“The Philippines is now acting as a catalyst for Islamic State propaganda to distract from battlefield losses in ash Sham [Syria].”

Photo shows armed 12-yr-old boy walking with suspected Maute members

From GMA News (Jul 1): Photo shows armed 12-yr-old boy walking with suspected Maute members

Children have been placed at the front lines in the ongoing conflict in Marawi City, allegedly fighting against military forces for the Islamic State-linked group Maute.

A report by Chino Gaston in 24 Oras on Saturday showed a photo of an armed 12-year-old boy. The teen could be seen standing close to terrorists in the middle of a wrecked street in the war-torn city.

Gaston said that according to a source who shared the photo, the boy was a child warrior being used by the Maute group.

Four days after the Maute group attacked the city on May 23, a police officer told GMA News' Jiggy Manicad that they saw child warriors as young as 10 years old being used by the Maute group in the front line.

Last week, the Armed Forces of the Philippines (AFP) said that it is verifying reports that hostages are being used as human shields and are being forced to collect unexploded ordnance in the war zone.

Gaston's report said that the military was not surprised by the news that the local terrorist group is using child warriors, saying that the Maute group really plan to recruit young minds.

Meanwhile, a 6-year-old boy was injured after getting hit by a stray bullet. The boy was immediately brought to the Amai Pakpak Medical Center in Marawi.

The AFP on Friday said that as of June 29, a total of 44 civilians have been confirmed killed by the Maute group. The government side has lost 82 men while a total of 303 Maute group members have been killed in the ongoing conflict.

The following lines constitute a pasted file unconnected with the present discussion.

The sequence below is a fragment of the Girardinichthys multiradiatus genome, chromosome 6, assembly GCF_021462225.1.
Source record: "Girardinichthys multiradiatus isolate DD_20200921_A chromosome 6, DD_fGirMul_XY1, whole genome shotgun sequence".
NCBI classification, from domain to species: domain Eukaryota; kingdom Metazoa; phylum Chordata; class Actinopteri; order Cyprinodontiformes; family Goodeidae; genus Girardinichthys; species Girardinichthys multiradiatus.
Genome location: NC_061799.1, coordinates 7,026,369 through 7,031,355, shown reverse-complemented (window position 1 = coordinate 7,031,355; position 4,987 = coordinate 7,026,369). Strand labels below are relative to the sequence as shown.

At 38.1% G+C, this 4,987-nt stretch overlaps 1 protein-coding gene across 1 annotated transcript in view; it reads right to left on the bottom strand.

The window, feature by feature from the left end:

Snipers, bombs, mortars - Philippine troops battle against Islamists

From Reuters (Jul 1): Snipers, bombs, mortars - Philippine troops battle against Islamists

Sprawled on the boarded-up balcony of a two-storey house, the barrel of his rifle poked into a hole cut in the wood, the Philippine army sniper calls for quiet before taking his shot.

"Firing," he says evenly, before the .50 caliber shot rings out, sending tremors through the house. He was firing at a home less than a kilometer (a half mile) away, believed to be a stronghold of Islamist militants who have been holed up in Marawi City for over five weeks.

A spotter sat next to him, with his scope set into another hole. The two spoke quietly to each other as the sniper took three more shots across the Agus river into the militant-held commercial district of Marawi, now a battleground strewn with debris from ruined buildings. Scores of bodies are rotting in the area, and the stench mixes with the smell of gunpowder.

Thousands of soldiers are battling to retake the southern Philippine city, where militants loyal to Islamic State launched a lightning strike on May 23.

The southern Philippines has been marred for decades by insurgency and banditry. But the intensity of the battle in Marawi and the presence of foreign fighters from Indonesia, Malaysia, Yemen and Chechnya fighting alongside local militants has raised concerns that the region may be becoming a Southeast Asian hub for Islamic State as it loses ground in Iraq and Syria.

As troops poured in to contain the siege, few were expecting a slow, difficult and unfamiliar urban war.

"We are used to insurgencies... but a deployment of this magnitude, this kind of conflict is a challenge for our troops," said Lt Col Christopher Tampus, one of the officers commanding ground operations in Marawi.

He said progress in clearing the city has been hindered by militant fire and booby traps like gas tanks rigged with grenades.


After weeks of military airstrikes and shelling, Marawi, a lakeside city of around 200,000 is now a ghost town, the center of which has been reduced to charred rubble and hollow structures. Buildings in the military-controlled areas of the city are still standing but deserted after residents fled.

Authorities estimate around 100 to 120 fighters, some of them as young as 16 years, remain holed up in the commercial district of the city, down from around 500 at the beginning of the siege.